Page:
Davies struggles, offense sputters in 7-3 loss to Pirates

MILWAUKEE — The Pittsburgh Pirates jumped out to a 6-0 lead and ultimately hung on for a 7-3 win over the Milwaukee Brewers Tuesday night.

Brewers starter Zach Davies was tagged for all seven runs scored by the Pirates, allowing 10 hits in the process. He left after five innings of work, having yet to make it into the seventh inning this season. In fact, Davies only has three games this season in which he’s thrown six innings. Davies has now allowed 14 earned runs in 15 innings over his last three starts.

“I should be ready from pitch one,” Davies said. “I’m kind of over the mechanical, the sequencing, all those kind of excuses. I think it’s just time to go out and compete.”

But Tuesday night’s loss wasn’t solely on Davies. The offense stranded 21 base runners, with Eric Thames and Manny Piña each going 0-for-5 at the plate. Thames’ last hit was on June 17, making it on base just once since.

One of the few positives for Milwaukee was outfielder Nick Franklin’s two RBI, one of which came on a second-inning home run and the other with an RBI double in the third.

Brewers pitching falls apart in 8-1 loss to Pirates

MILWAUKEE — An area of weakness reared its ugly head as the Milwaukee Brewers fell to the Pittsburgh Pirates 8-1 Monday night.

That weakness was relief pitching. Wily Peralta took over for Matt Garza in the sixth inning only to leave an inning later after allowing four runs to score on five hits. But by the time Peralta was taken out in favor of Paolo Espino, the damage was done and Milwaukee couldn’t climb out of the 8-1 hole.

“I think the ability to create ground balls was really [Peralta’s] strength with his fastball,” Brewers manager Craig Counsell said after the loss. “The velocity is usually what makes the slider a better pitch, but we’re not getting either, really.”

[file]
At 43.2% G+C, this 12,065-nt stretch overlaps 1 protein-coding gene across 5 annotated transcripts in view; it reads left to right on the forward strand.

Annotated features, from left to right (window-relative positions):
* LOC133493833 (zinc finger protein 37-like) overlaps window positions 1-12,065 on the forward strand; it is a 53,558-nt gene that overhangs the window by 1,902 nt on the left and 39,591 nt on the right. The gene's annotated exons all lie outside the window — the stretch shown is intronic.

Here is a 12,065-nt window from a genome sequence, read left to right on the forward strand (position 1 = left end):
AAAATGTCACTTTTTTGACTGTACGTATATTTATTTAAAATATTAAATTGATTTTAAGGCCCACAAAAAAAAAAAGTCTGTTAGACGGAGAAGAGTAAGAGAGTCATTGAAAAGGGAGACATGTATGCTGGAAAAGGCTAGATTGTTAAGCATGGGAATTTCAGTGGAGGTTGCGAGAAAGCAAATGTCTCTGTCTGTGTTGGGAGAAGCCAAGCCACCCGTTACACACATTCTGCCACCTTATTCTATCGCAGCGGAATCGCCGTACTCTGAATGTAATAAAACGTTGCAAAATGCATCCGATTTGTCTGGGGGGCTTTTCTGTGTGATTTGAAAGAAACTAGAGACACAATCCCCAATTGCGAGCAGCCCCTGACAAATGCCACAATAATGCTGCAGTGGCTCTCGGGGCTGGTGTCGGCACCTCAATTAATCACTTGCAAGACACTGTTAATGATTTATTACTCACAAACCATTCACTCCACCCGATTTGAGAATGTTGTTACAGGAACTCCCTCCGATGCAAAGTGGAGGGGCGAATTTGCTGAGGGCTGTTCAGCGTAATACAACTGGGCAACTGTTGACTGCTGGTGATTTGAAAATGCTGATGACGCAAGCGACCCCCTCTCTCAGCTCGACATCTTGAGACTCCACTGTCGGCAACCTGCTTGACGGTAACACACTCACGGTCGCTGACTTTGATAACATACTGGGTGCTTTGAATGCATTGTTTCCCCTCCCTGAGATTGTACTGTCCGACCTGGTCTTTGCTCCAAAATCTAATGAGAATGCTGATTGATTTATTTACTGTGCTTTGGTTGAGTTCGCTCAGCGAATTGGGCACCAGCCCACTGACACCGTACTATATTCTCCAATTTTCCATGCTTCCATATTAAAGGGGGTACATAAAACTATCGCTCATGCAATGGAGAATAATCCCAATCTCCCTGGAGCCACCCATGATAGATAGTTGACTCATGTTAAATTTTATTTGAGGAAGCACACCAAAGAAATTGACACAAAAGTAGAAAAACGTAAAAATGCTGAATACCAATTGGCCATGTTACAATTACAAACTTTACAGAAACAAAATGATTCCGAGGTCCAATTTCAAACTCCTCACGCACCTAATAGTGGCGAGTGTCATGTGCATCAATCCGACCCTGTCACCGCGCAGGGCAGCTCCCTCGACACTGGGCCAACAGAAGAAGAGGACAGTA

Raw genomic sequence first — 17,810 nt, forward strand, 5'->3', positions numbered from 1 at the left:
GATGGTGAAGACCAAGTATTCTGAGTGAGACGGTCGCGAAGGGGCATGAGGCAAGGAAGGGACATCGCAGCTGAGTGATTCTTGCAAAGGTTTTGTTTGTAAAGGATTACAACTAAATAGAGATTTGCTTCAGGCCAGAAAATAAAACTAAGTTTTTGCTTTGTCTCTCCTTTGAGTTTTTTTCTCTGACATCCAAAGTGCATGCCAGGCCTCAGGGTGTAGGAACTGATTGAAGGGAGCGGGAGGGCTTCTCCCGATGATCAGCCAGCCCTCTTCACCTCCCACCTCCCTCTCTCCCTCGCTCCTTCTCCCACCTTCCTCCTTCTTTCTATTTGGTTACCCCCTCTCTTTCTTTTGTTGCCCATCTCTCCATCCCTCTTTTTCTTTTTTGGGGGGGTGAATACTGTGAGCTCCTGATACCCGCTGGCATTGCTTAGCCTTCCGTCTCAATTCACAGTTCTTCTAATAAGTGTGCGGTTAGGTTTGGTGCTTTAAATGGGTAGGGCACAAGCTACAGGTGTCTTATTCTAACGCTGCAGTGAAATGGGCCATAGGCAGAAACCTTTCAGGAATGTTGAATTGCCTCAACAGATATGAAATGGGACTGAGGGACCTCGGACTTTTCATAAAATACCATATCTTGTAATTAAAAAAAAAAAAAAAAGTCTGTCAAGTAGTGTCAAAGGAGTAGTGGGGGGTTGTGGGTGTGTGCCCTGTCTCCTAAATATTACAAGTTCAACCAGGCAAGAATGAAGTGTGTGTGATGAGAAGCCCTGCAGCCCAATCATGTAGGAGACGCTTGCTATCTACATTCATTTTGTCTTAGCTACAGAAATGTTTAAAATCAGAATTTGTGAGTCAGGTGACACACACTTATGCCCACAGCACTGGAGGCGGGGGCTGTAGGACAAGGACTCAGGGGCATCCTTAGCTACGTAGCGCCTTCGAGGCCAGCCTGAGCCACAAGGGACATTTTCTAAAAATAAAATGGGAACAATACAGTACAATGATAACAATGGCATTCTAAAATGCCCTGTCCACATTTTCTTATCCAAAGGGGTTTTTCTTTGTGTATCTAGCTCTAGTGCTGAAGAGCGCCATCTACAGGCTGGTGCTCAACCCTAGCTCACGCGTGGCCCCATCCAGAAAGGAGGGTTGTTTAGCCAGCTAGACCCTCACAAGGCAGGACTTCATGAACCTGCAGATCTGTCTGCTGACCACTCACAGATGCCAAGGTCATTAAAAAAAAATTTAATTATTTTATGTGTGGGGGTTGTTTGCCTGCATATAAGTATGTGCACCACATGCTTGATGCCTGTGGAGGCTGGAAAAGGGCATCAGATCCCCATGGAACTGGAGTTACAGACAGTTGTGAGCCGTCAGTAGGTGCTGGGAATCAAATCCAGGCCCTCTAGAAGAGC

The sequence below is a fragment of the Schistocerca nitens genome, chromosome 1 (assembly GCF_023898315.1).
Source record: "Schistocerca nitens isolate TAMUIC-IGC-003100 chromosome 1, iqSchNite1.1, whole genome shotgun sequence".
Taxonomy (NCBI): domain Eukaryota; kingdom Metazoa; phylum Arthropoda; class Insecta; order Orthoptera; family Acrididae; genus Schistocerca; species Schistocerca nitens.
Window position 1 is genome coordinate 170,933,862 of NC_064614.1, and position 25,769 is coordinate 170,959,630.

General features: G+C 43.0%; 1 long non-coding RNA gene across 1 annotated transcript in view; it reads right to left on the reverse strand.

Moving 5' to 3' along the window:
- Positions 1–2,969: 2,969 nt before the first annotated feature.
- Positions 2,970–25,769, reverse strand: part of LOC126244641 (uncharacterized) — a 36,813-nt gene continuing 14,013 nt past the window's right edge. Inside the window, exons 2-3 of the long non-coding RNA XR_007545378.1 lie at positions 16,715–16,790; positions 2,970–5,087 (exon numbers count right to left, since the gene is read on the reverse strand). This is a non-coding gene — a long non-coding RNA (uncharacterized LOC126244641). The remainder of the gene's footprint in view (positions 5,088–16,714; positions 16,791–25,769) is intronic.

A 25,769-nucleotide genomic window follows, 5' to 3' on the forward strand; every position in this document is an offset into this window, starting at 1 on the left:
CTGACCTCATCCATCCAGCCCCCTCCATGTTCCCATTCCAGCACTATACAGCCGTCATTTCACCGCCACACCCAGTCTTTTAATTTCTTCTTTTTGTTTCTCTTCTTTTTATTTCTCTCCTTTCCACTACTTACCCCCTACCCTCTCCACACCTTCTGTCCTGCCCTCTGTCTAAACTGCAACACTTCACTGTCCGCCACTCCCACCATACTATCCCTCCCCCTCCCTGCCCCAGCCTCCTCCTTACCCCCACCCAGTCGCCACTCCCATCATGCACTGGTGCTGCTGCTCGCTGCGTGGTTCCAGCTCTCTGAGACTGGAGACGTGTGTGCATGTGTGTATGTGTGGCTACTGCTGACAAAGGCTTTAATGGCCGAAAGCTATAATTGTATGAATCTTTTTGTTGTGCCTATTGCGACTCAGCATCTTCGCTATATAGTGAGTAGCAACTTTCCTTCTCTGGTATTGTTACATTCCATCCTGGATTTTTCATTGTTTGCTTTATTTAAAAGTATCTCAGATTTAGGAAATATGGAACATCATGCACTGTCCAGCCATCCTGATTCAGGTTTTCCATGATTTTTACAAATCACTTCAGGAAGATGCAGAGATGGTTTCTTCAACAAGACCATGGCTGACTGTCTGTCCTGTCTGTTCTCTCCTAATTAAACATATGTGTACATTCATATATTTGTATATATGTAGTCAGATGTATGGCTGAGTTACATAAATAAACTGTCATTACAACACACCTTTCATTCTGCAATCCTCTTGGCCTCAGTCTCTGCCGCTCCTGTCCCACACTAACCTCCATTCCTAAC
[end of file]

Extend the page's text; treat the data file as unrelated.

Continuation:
The Brewers’ bullpen has now allowed 130 runs this season (third most in MLB), while maintaining its last-place ranking with 19 losses.

But Garza’s 5.1 innings didn’t give Milwaukee the start it needed to succeed, with a sixth inning Andrew McCutchen home run giving the Pirates a 4-1 lead. Opposing pitcher Gerrit Cole even helped his cause with a sacrifice base hit.

The Brewers offense can be summed up by the solo home run in the second inning from Travis Shaw that just escaped over the center field wall. That was one of just five hits Milwaukee recorded on the night.

Brewers power past the Cardinals 6-4

Milwaukee powered its way to a 6-4 win at St. Louis on Thursday night.

After falling behind 2-0 in the first inning, centerfielder Keon Broxton tied things up in the second with a two-run homer that traveled 489-feet – the longest home run in Busch Stadium history. It was also the second-longest homer of the year in the Major Leagues.

“Oh, my gosh. Wow,” Brewers manager Craig Counsell said when told afterwards where Broxton’s effort stacked up. “That’s rare air.”

Milwaukee wasn’t done with the long ball, though. With the game tied at four in the ninth inning, first baseman Eric Thames jumped on an 0-2 pitch and drilled it to right field, where it hit the top of the wall and bounced over for a two-run homer.

“(An assistant) and I were discussing whether we should pinch run for (Jesus) Aguilar, (who was on first base),” Counsell said. “When (Thames) hit it, I was like, ‘Oh, no.’ (Thankfully) it got over. I was glad that decision didn’t come back to haunt us.”

Oliver Drake came on in the bottom of the ninth to earn the save, the first of his big league career.
Milwaukee finished its seven-game road trip with a 4-3 record and is now 19-13 away from Miller Park this year.

“It’s another road trip we pulled a winning record from and continued to play good baseball,” Counsell said. “And really just continued to be resilient.”

The win pushed Milwaukee four games over .500 at 36-32, and the team now holds a 2.5 game lead on the Chicago Cubs for first place in the NL Central.

The Brewers will return home on Friday night to open a weekend series against the San Diego Padres.

Rain delays can’t slow Brewers in 7-6 win

ST. LOUIS — The Milwaukee Brewers withstood two rain delays to down the St. Louis Cardinals Wednesday night at Busch Stadium.

First baseman Eric Thames had a big hand in Milwaukee’s win, blasting his 17th home run of the year paired with three RBIs. Most of the game’s offense came in the first two innings, with the Brewers and Cardinals battling back and forth to a 6-4 Milwaukee lead.

“We did a good job again jumping on a starting pitcher early before he got in it, and before he looks up we’ve got six on the board against him, against a really good starting pitcher,” Brewers manager Craig Counsell said. “That’s been a little bit of our formula this year, and then we hung on.”